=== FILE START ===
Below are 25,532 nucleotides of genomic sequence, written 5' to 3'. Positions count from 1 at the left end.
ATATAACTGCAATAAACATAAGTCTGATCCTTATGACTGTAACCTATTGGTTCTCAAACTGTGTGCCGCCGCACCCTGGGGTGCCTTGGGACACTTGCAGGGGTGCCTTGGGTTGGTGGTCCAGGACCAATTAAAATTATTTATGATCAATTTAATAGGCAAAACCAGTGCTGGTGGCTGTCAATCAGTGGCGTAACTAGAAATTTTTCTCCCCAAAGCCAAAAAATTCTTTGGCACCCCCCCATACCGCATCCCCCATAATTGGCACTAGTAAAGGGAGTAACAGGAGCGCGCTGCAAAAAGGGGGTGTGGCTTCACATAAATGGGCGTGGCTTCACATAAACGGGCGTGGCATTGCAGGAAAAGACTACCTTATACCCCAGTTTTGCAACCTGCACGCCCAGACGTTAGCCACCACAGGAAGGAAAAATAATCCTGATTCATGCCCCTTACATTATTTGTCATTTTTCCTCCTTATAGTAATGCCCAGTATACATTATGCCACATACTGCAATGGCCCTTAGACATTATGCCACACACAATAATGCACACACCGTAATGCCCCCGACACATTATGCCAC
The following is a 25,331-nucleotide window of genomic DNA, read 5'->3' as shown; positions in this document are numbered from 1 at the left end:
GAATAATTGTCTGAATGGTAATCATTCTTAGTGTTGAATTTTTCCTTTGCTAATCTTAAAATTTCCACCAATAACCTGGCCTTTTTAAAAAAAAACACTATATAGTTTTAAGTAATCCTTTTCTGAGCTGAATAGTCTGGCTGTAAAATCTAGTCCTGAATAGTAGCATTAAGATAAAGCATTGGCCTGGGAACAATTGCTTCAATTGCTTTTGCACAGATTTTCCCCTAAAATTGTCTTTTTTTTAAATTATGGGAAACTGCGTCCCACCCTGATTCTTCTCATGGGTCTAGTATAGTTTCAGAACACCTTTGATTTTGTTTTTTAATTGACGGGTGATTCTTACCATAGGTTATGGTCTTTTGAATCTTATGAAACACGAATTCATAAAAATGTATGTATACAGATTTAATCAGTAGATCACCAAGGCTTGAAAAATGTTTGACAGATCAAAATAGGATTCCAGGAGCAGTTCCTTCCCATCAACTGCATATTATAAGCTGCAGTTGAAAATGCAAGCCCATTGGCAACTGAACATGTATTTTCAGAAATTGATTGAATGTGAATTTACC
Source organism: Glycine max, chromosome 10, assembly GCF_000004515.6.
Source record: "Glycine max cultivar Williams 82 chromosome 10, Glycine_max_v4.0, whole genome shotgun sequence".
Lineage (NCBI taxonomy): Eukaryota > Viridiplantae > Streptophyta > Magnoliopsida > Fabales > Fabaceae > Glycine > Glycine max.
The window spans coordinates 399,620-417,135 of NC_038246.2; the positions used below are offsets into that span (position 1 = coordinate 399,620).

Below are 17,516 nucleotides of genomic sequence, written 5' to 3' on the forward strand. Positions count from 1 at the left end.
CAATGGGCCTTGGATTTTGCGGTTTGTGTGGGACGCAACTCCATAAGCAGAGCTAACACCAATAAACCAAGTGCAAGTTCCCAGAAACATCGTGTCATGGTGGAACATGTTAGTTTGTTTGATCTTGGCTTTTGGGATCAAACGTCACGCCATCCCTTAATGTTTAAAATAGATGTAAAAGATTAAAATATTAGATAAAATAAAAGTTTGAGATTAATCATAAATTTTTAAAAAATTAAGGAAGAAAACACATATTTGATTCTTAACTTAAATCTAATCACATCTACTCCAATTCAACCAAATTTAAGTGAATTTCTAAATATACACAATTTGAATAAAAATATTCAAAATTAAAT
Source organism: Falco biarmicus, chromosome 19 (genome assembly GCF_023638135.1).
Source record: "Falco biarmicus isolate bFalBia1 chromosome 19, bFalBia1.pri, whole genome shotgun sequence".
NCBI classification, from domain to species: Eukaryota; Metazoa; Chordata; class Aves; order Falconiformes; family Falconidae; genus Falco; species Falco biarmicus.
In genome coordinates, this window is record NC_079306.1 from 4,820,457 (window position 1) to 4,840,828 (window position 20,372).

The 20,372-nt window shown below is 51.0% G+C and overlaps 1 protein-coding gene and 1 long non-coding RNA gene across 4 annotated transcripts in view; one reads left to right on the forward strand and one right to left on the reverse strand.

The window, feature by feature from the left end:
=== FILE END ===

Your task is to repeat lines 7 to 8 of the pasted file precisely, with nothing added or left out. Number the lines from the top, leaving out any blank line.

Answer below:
Lineage (NCBI taxonomy): Eukaryota > Viridiplantae > Streptophyta > Magnoliopsida > Fabales > Fabaceae > Glycine > Glycine max.
The window spans coordinates 399,620-417,135 of NC_038246.2; the positions used below are offsets into that span (position 1 = coordinate 399,620).